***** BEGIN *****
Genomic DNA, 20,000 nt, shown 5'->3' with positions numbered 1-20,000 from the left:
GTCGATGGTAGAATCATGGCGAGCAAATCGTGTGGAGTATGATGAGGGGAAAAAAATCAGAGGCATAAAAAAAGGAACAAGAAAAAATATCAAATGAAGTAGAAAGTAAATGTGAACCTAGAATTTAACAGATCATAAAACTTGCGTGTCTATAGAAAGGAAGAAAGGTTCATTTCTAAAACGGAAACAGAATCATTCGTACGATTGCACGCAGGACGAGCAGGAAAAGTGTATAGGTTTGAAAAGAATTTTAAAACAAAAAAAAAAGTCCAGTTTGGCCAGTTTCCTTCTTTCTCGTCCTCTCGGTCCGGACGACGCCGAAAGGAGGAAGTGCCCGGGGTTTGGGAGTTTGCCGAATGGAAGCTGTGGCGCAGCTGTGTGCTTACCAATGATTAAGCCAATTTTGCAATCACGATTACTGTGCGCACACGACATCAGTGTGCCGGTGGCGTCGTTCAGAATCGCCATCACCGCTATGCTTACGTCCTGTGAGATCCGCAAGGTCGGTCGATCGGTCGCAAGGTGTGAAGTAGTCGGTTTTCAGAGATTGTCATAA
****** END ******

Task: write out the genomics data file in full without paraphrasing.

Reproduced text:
Genomic DNA, 20,000 nt, shown 5'->3' with positions numbered 1-20,000 from the left:
GTCGATGGTAGAATCATGGCGAGCAAATCGTGTGGAGTATGATGAGGGGAAAAAAATCAGAGGCATAAAAAAAGGAACAAGAAAAAATATCAAATGAAGTAGAAAGTAAATGTGAACCTAGAATTTAACAGATCATAAAACTTGCGTGTCTATAGAAAGGAAGAAAGGTTCATTTCTAAAACGGAAACAGAATCATTCGTACGATTGCACGCAGGACGAGCAGGAAAAGTGTATAGGTTTGAAAAGAATTTTAAAACAAAAAAAAAAGTCCAGTTTGGCCAGTTTCCTTCTTTCTCGTCCTCTCGGTCCGGACGACGCCGAAAGGAGGAAGTGCCCGGGGTTTGGGAGTTTGCCGAATGGAAGCTGTGGCGCAGCTGTGTGCTTACCAATGATTAAGCCAATTTTGCAATCACGATTACTGTGCGCACACGACATCAGTGTGCCGGTGGCGTCGTTCAGAATCGCCATCACCGCTATGCTTACGTCCTGTGAGATCCGCAAGGTCGGTCGATCGGTCGCAAGGTGTGAAGTAGTCGGTTTTCAGAGATTGTCATAA